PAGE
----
We started working on the concept of mechanical fuel injection about a year and a half ago. A little pet project to put on my 6 cylinder chevy. We used a Scott Fuel Injection setup from the early 50's to base our prototype. This has gone way beyond a simple project. We have learned so much from this experiment. The engine is running and we used it on the street and did a little spirited driving. It went to the track but other problems forced us not to test it under racing conditions yet. It has been somewhat streetable(gas mileage is terrible). The engine does not like stop and go traffic. What it does like is an open road and rpm above 2000. It is really happy at that pace. It also has a snappy response at any speed which makes it fun to drive. Next spring there will be two injectors hanging off the side and a period correct top end oiling system that will help with fuel washout on the cylinder walls. stat tuned for more.
Wednesday, December 14, 2016
Some time ago we did a 428 FE Ford Engine for a customer. The goal was to appear stock on the outside and have some hidden hardware underneath. We also wanted to do this with mostly catalog parts and original pieces. The result was 500 HP at 5000 rpm on 93 octane gas from Citgo. The engine was put into a frame off restoration 63 Galaxie 500 XL. The car was finshed this summer and the owner is thrilled! I drove this car recently and it was a treat. You can fry the tires at almost any speed and the car don't look to bad either.
Sunday, January 11, 2015
Happy New Year everyone! We have a few updates and new projects to show you. First off was a special project I did for my nephew at Christmas. A vintage Tonka Pickup Truck and Horse Trailer.This truck is about a 1963 and represents a GM product and a generic single axle horse trailer. As of the past few years, Vintage pressed steel toy trucks built from the 20's until 1970 have become collectable and VERY expensive. As a result people have started to reproduce parts, decals and matched paint for a correct restoration just like real cars. This one was rough and I paid $30 bucks for it at a flea market. I stripped the paint off using the electrolisis process. The dents where removed and it was primed and painted with auto paint(base clear)The chrome was cleaned and polished and the wheels and tires cleaned and detailed. This was a fun project that was outside the norm and made a little boy very happy this Christmas. Next up is the 428 Ford project we have been working on is just about ready for dyno testing. We have to wait for better weather to get accurate test results. We will post the test and it's results later. After that will be a full engine build for a 67 Oldsmobile 400. These are fairly rare so we will be doing a restoration with a few tricks to pep it up a bit and still look stock. The Final item on the list is a project that has been on my mind since we helped work on my friend Dave's fuel injection unit he built from scratch. We have started on our own version of the Scott Fuel Injector. We have a few parameters to work within. 1. we will run on gas for street use and methanol for track use. That means the injector has to be servicable. 2. Street use means engine must idle good and operate well at wide open throttle. This is a tall order with mechanical injection. The Scott unit lends itself well to this application. We spent alot of time with guy's at Hilborn Injection at this years PRI show. They pointed us in the right direction with many tips and tricks. The picture shown is my version of a barrel valve and will allow us to get the performance on the street that where after. We will keep you updated as we move along.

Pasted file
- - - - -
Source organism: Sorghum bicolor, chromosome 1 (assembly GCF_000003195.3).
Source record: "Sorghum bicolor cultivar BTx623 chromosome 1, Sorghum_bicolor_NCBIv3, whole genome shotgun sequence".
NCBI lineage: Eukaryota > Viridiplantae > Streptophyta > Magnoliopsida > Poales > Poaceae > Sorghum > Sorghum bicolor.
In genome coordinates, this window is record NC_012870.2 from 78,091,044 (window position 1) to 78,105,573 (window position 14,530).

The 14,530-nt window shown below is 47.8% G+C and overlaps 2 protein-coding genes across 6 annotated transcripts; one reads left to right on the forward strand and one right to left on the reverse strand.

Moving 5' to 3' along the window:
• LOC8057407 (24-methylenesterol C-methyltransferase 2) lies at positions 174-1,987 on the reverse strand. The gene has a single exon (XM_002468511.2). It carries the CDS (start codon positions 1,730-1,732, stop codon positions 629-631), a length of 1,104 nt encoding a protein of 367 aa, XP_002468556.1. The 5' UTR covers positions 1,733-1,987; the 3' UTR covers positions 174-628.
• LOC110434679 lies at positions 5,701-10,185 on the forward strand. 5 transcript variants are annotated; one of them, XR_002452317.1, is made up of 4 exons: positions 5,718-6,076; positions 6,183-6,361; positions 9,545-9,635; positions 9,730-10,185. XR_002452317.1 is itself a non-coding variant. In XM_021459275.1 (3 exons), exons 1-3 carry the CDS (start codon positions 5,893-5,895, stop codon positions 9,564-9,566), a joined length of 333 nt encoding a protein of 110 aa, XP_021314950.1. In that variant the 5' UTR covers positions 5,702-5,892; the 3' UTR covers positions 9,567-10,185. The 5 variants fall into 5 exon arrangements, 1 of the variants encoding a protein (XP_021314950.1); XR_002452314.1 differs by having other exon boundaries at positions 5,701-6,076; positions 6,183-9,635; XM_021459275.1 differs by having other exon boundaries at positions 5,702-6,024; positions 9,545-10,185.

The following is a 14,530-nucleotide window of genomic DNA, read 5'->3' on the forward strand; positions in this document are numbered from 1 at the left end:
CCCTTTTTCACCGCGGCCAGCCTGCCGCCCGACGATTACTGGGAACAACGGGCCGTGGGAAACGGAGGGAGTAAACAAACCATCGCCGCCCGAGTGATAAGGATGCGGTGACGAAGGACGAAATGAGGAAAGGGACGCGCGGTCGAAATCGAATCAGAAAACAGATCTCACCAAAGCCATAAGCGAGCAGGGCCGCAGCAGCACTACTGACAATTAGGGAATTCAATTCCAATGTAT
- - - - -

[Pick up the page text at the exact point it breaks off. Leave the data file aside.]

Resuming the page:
Monday, October 20, 2014